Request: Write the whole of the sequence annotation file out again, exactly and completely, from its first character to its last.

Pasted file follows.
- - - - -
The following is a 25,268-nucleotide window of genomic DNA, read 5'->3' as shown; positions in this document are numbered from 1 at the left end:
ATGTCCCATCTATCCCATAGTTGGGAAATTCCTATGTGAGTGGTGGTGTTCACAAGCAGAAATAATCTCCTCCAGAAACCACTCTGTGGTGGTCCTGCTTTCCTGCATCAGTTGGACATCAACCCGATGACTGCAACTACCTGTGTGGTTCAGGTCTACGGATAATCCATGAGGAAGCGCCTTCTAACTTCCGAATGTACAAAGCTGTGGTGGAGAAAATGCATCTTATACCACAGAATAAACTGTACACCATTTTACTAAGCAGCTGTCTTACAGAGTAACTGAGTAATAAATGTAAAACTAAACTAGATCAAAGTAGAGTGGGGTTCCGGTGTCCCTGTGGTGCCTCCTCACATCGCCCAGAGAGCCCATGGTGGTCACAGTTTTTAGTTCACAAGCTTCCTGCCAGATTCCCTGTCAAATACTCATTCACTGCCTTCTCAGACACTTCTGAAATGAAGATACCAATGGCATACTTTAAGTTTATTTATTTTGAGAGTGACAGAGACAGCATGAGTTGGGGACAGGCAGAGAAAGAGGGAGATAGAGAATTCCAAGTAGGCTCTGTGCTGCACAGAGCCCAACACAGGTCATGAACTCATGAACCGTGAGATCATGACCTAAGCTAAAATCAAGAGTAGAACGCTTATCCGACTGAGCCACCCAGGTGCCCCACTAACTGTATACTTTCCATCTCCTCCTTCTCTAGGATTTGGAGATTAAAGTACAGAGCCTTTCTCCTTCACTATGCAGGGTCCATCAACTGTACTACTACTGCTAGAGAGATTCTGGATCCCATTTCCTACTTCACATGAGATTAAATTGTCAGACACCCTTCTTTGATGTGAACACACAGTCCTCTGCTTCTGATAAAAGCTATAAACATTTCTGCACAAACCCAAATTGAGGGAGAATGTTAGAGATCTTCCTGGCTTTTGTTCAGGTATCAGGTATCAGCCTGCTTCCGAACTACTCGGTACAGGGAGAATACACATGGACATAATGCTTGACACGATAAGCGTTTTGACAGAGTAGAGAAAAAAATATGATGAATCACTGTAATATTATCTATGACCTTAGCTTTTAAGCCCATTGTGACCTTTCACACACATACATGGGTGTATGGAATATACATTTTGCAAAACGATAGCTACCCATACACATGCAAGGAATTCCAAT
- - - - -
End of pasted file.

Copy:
The following is a 25,268-nucleotide window of genomic DNA, read 5'->3' as shown; positions in this document are numbered from 1 at the left end:
ATGTCCCATCTATCCCATAGTTGGGAAATTCCTATGTGAGTGGTGGTGTTCACAAGCAGAAATAATCTCCTCCAGAAACCACTCTGTGGTGGTCCTGCTTTCCTGCATCAGTTGGACATCAACCCGATGACTGCAACTACCTGTGTGGTTCAGGTCTACGGATAATCCATGAGGAAGCGCCTTCTAACTTCCGAATGTACAAAGCTGTGGTGGAGAAAATGCATCTTATACCACAGAATAAACTGTACACCATTTTACTAAGCAGCTGTCTTACAGAGTAACTGAGTAATAAATGTAAAACTAAACTAGATCAAAGTAGAGTGGGGTTCCGGTGTCCCTGTGGTGCCTCCTCACATCGCCCAGAGAGCCCATGGTGGTCACAGTTTTTAGTTCACAAGCTTCCTGCCAGATTCCCTGTCAAATACTCATTCACTGCCTTCTCAGACACTTCTGAAATGAAGATACCAATGGCATACTTTAAGTTTATTTATTTTGAGAGTGACAGAGACAGCATGAGTTGGGGACAGGCAGAGAAAGAGGGAGATAGAGAATTCCAAGTAGGCTCTGTGCTGCACAGAGCCCAACACAGGTCATGAACTCATGAACCGTGAGATCATGACCTAAGCTAAAATCAAGAGTAGAACGCTTATCCGACTGAGCCACCCAGGTGCCCCACTAACTGTATACTTTCCATCTCCTCCTTCTCTAGGATTTGGAGATTAAAGTACAGAGCCTTTCTCCTTCACTATGCAGGGTCCATCAACTGTACTACTACTGCTAGAGAGATTCTGGATCCCATTTCCTACTTCACATGAGATTAAATTGTCAGACACCCTTCTTTGATGTGAACACACAGTCCTCTGCTTCTGATAAAAGCTATAAACATTTCTGCACAAACCCAAATTGAGGGAGAATGTTAGAGATCTTCCTGGCTTTTGTTCAGGTATCAGGTATCAGCCTGCTTCCGAACTACTCGGTACAGGGAGAATACACATGGACATAATGCTTGACACGATAAGCGTTTTGACAGAGTAGAGAAAAAAATATGATGAATCACTGTAATATTATCTATGACCTTAGCTTTTAAGCCCATTGTGACCTTTCACACACATACATGGGTGTATGGAATATACATTTTGCAAAACGATAGCTACCCATACACATGCAAGGAATTCCAAT